Studfold Ring, Ampleforth, North Yorkshire

Enclosure / Settlement:  OS Grid Reference — SE 58122 79855

Also Known as:

  1. Studford Ring

Getting Here

Studfold Ring from above

Pretty easy to find.  From Ampleforth town centre, go left at the T-junction and 100 yards on a footpath takes you up into the sloping fields above the town. Follow the footpath up (avoiding the fall into the small wooded valley on your left) and keep going across the fields. Follow the path towards the point of the woodland on the level, then walk along its edge until you see a rounded copse of trees on your left, with a surrounding ditch. You’ve found it! (if you hit the road, turn back & walk 100 yards)

Archaeology & History

Thought to have been first constructed in the late Bronze Age period, in 1963 R.H. Hayes described this site as being “the finest enclosure type of earthwork in the district,” telling:

“It is roughly quadrangular, some 54 yards across, rampart to rampart, with internal ditch 12ft wide and in places still 4ft in depth. The rampart is 24-26ft wide and 9-10ft high above the bottom of the ditch. It is of earth and rubble with an entrance 9ft wide on the ESE. One gets the impression that the central area is a araised platform above the level of the surrounding moor.”

Studfold Ring on 1856 map

Studfold Ring on 1856 map

At the time of Hayes’ description, conclusions about the purpose of this site were difficult. He drew parallels between this and two other sites in northeast Yorkshire: one on Great Ayton Moor and another near Borrowby on Newton Mulgrave Moor.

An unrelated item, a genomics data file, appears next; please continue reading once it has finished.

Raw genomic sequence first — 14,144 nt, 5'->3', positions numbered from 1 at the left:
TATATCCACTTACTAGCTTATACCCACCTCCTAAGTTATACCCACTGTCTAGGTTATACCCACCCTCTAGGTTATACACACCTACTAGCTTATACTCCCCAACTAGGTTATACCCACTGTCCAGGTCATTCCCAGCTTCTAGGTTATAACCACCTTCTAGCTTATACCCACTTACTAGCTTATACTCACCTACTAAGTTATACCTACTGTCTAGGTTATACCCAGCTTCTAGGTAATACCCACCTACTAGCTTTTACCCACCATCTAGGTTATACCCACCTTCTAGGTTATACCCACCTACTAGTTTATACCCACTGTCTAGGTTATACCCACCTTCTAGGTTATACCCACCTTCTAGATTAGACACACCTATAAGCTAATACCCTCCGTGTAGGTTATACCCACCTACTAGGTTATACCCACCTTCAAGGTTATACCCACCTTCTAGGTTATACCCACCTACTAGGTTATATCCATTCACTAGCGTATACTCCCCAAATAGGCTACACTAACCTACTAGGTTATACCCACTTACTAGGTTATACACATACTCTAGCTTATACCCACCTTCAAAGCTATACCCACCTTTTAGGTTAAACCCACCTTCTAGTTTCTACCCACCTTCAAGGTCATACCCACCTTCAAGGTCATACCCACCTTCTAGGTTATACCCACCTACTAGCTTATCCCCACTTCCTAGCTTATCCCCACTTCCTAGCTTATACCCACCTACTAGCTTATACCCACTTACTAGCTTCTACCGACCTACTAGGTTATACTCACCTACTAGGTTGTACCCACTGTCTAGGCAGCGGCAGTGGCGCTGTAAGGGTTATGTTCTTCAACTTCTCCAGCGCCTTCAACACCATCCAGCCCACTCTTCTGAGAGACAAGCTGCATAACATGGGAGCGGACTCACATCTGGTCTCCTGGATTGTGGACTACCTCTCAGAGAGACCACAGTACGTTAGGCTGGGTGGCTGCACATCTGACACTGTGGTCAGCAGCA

On the outside of the ‘enclosure’ he described “a curious turf (?) bank 6ft wide and 2ft high which curves around the tumuli to the northeast, following the ditch of one of them, thence to another mound 32ft in diameter north of the Ring, whence it turns due west and runs towards a dewpond in the junction of three turf walls,” finally adding, “It could be connected with ancient cultivation.”

According to Eilert Ekwall (1922), the name Studfold probably derives from,

“‘Stodfalod’, which is a common name for old Roman (or other) enclosures. The name indicates that the Anglo-Saxons often used such old enclosures for horsefolds.”

Place-name master A.H. Smith (1956) reinforces this and tells us the dates of this name are even later; describing,

stod-fald OE, ‘a stud-fold, a horse enclosure’; the word is often applied to ancient enclosures which the Anglo-Saxons used for horse-folds.”

Modern archaeo’s have added the etymologist’s notion of a ‘horse enclosure’ onto their summaries of the site in recent years.

…to be continued…

References:

  1. Ekwall, Eilert, The Place-Names of Lancashire, Manchester University Press 1922.
  2. Hayes, R.H. ‘Archaeology: Dikes and Earthworks,’ in J. McDonnell’s A History of Helmsley, Rievaulx and District, Stonegate Press: York 1963.
  3. Smith, A.H. English Place-Name Elements, II, Cambridge University Press 1956.
  4. White, Stanhope, The North York Moors: An Introduction, Dalesman: Clapham 1979.

Acknowledgements:  Huge thanks to Martin Dawes for correcting my initial erroneous route to the site.

© Paul Bennett, The Northern Antiquarian

The Northern Antiquarian – Charity Number SCO-46359 

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About megalithix

Occultist, prehistorian and independent archaeological researcher, specializing in prehistoric rock art, Neolithic, Bronze Age & Iron Age sites, and the animistic cosmologies of pre-Christian & traditional cultures.
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